Yeastie Boys overcomes challenging year

Yeastie Boys grew significantly in New Zealand, the United Kingdom and Australia during 2017, despite facing some unexpected challenges, co-founder Stu McKinlay has revealed.

McKinlay said the year was disrupted when the company was forced to move beer production in both the UK and NZ.

“After setting up brewing in Australia, with Nomad Brewing of Manly in the last half of 2016, I had vowed to do everything I could to avoid moving or setting up with new breweries for a very long time,” he wrote in a January 14 blog post.

“Moving on from Brewdog, here in [the] UK, was thrust upon us rather unceremoniously way back in February.

“While we managed to eke out some sort of transition plan, and tried hard to make it virtually unnoticeable to our partners and customers, it turned into quite the clusterf*ck in late 2017.

“Unavailability was the key word in what should have been our best time of the year.

“Thankfully new beer is coming off the line at West Berkshire Brewery and we’re excited about the possibilities of the smaller batch sizes in 2018,” McKinlay said.

He said Yeastie Boys had also shifted NZ production to Urbanaut Brewing in Kingsland, after nine years at Invercargill Brewery.

“This brings our production much closer to the north island market that we mostly sell in and, importantly for our export partners, puts us a lot closer to the breweries with which our international shipments are consolidated,” he said.

“And it’s enabled us to kick off canning in New Zealand, with White Noise and Bigmouth being the first cabs off the rank.”

Sales goals achieved
McKinlay said Yeastie Boys did however manage to achieve its sales goals in 2017, when it grew UK volumes by 197 per cent, almost tripling its 2016 sales.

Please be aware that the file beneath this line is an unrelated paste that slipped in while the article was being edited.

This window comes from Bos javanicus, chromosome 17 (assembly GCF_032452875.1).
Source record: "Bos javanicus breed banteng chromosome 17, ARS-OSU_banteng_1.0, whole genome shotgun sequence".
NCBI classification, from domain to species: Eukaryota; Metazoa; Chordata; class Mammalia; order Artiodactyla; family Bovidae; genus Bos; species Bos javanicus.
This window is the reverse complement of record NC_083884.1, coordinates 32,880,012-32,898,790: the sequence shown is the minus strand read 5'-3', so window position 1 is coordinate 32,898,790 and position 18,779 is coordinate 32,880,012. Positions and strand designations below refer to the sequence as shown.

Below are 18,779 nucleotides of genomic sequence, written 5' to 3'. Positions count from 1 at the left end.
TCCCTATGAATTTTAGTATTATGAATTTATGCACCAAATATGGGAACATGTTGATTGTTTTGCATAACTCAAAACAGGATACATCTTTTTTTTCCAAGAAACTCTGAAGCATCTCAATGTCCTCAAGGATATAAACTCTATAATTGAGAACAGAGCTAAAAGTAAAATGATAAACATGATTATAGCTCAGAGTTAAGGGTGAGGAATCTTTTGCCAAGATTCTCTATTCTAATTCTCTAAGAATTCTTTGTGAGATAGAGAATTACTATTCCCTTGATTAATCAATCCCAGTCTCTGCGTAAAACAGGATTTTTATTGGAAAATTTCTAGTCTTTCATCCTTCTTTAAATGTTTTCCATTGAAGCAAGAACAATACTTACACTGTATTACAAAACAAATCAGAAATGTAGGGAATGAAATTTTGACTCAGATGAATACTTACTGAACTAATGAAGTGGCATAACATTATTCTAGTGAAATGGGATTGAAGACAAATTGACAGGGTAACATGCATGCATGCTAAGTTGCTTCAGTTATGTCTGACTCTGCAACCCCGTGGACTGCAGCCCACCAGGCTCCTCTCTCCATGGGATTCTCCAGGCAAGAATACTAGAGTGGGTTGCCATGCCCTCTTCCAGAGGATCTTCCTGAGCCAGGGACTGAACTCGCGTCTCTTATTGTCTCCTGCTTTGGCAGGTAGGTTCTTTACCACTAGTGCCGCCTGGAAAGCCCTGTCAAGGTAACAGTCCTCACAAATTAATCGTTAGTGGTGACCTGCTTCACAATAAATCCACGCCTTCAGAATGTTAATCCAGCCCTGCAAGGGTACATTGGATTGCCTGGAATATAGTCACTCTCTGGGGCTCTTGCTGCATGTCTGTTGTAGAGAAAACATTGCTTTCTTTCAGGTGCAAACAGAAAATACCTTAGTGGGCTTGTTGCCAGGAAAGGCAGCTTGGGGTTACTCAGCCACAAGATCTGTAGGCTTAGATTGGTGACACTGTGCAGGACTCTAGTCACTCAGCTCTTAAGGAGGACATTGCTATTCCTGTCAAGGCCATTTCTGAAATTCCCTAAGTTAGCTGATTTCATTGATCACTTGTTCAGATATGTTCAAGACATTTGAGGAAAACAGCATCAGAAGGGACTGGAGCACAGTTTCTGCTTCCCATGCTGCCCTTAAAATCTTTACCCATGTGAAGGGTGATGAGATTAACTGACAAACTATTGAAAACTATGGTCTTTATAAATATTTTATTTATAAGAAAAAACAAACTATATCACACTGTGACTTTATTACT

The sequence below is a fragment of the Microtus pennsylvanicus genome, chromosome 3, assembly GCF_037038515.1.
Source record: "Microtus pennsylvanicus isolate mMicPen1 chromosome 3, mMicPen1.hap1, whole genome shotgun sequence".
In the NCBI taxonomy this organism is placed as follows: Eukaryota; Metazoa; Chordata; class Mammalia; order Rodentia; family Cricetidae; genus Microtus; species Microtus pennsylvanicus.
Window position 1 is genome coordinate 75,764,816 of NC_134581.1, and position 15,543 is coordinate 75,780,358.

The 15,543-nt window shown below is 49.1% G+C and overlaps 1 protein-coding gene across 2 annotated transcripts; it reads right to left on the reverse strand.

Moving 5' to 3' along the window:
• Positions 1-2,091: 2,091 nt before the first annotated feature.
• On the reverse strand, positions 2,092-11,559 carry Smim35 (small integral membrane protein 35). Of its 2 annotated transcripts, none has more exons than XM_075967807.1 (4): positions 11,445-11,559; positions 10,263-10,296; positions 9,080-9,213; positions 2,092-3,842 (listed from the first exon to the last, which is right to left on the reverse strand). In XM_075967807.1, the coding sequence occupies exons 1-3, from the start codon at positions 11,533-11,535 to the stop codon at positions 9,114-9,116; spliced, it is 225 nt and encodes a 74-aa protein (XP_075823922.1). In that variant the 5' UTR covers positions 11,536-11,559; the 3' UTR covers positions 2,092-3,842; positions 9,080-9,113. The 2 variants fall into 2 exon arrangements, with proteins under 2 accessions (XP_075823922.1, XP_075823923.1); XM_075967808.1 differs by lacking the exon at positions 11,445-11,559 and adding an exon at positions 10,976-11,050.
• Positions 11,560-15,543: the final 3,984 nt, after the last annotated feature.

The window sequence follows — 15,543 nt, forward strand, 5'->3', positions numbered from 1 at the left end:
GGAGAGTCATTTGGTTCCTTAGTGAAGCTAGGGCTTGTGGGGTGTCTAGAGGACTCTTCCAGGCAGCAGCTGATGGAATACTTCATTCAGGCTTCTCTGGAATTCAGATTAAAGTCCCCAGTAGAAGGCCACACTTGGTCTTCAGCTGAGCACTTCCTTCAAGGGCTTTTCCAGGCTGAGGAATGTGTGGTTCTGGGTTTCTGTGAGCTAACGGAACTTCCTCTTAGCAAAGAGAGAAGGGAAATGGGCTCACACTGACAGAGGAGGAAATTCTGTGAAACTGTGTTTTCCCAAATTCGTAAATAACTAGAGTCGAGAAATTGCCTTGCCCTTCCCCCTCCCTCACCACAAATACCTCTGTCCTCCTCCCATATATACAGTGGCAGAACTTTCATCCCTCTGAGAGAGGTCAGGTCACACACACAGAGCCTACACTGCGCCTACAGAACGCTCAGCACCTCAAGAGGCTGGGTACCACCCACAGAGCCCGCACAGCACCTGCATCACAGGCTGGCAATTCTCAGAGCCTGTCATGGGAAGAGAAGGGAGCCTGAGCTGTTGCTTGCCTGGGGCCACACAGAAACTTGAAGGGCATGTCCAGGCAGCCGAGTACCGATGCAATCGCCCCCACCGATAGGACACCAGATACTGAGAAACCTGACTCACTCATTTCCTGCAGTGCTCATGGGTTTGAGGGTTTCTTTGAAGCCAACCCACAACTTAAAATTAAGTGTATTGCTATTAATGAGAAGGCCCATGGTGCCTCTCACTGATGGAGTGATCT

“We’re now selling 3.5x our NZ volume. Given our loose goal is sales parity per capita, which would be 14x the NZ volume, we still have a long way to go!” he said.

Yeastie Boys

Yeastie Boys’ Sam Possenniskie and Stu McKinlay at their new UK production facility, West Berkshire Brewing

“Around 80 per cent of our total volume from UK is sold domestically and we expect this percentage to grow, little by little, in the next couple of years.”

He said NZ sales grew by 21 per cent overall, with a 35 per cent jump in domestic sales.

“Export sales were level, which is particularly pleasing given we started brewing in Australia and effectively cut off one of our biggest export markets from NZ,” he said.

Early days for Australia
McKinlay said the Australian market is “brand new”, so there was no previous year to compare it to.

“[But] the sales there are completely incomparable to our old export sales – close to triple our best year,” he said.

“The main win here was a national off-trade contract from Bigmouth [Session IPA], which is being followed up by Digital [IPA] and White Noise [White Beer] in 2018. Big growth is on the way in the Western Isles.”

Bigmouth is available through Coles-owned stores Liquorland, First Choice Liquor and Vintage Cellars in Australia.

Packaged versus keg
McKinlay said packaged products completely dominate Yeastie Boys’ UK sales at 93 per cent of total volume.

“Australia is up around that mark too. In New Zealand there’s not such a heavy skew with 57% of volume packaged in the small format,” he said.

“We expect the UK volume to swing slightly back towards keg in 2018 but, with a large amount of small pack sales already lined up, it’s unlikely be a huge move.”

You can read the full blog post here.

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